A select group tried out some new songs and recitations around the fire in Dodds. Very enjoyable. More anon, when this writer gets the time!
Tony sang (not all at the same time) the Greenmore Hare, the King’s Shilling, The Bantry Girl’s lament and:
The cocks are crowing, daylight is appearing
It's drawing nigh to the break of day
Arise my darling, out of your slumbers
Arise my darling, and come away.
And he included the verse which has caused much discussion on the Mudcat Café:
If the Killy Boyne, it were mine in the chorus
And the green fields, they were mine, and wide
If my pen were made of the temper-ed steel, sure
My true love's praises I could never write.
Mudcat: What's a killy boyne? You’ll have to check out Mudcat Café yourself to find out what the theories and opinions were.
Frank had The Lowlands of Holland, a song from the 1770s. Again, from Mudcat: “... in some versions Holland may have been New Holland, the former name for Australia, which has perhaps been confused with the Dutch East Indies. This may explain the strange description of Holland in the third verse or the "sugar cane" mentioned in other versions.”
Frank also sang a local song composed 60 years ago, telling about a dispute between two neighbours over a goat. James Dillon was minister at the time; Clement Attlee was Prime Minister in England. Jim Dillon, you did it, you scoundrel... You won’t find that one on Mudcat.
Breege started off with Once I had a fair young sweetheart ... “Go and leave me, I don't mind.”
She also sang her own song about the emigration of her uncle who had no future labouring for McDermottroe in Roscommon at the time. She made a great job of Banks of the Lee and Staunton’s Brae too.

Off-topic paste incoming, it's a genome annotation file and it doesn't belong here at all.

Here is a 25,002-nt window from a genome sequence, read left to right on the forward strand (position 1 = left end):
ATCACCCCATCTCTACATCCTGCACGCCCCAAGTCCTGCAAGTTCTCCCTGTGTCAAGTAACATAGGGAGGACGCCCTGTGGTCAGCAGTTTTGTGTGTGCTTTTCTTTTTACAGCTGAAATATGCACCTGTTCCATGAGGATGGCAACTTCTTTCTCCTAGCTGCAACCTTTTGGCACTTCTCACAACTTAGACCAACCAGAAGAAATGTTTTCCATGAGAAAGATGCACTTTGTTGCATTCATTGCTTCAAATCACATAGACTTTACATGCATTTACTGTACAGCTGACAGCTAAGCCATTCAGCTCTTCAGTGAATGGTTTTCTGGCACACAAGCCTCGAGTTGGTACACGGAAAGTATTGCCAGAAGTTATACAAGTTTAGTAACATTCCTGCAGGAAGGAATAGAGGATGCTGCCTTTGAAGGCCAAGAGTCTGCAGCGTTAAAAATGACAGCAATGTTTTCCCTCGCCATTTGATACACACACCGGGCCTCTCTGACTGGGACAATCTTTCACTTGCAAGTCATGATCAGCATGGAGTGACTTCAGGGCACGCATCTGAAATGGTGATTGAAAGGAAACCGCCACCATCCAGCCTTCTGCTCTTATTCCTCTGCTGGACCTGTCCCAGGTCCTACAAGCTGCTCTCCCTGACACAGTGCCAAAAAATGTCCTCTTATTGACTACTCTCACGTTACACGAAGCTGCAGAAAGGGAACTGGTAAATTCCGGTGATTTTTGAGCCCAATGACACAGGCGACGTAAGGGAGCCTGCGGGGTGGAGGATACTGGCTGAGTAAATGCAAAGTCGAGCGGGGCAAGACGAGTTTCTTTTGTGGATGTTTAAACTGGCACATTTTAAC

George’s new song: I dropped in to the barbers shop, badly needing a shave... and had him swapping hats with a “toff”, then drinks and finally wives – Exchange is no robbery, so I don’t care.
Recitations on the night included Yeats’ Wild Swans at Coole from Martin and Frances’s Nancy Lee and the flea. Martin: Some are fast, more are slow: his own poem, inspired by Céilithe and the set dance gang.
Frances was “battered and scarred” and George was too, according to The sick note, written by Pat Cooksey in 1969. Its original title was Paddy and the Barrel, which he tells us (on Mudcat, of course) was based on Gerard Hoffnung's address to the Oxford Union, and this in turn had its origin in a more simple story dating back to the English music halls in the 1920s.
Here Paddy is, halfway through his sorry tale:
Now when those building bricks fell from the barrel to the floor,
I then outweighed the barrel so I started down once more,
I held on tightly to the rope as I flew to the ground
And I landed on those building bricks that were scattered all around.
Safe home now. See you for the Christmas session.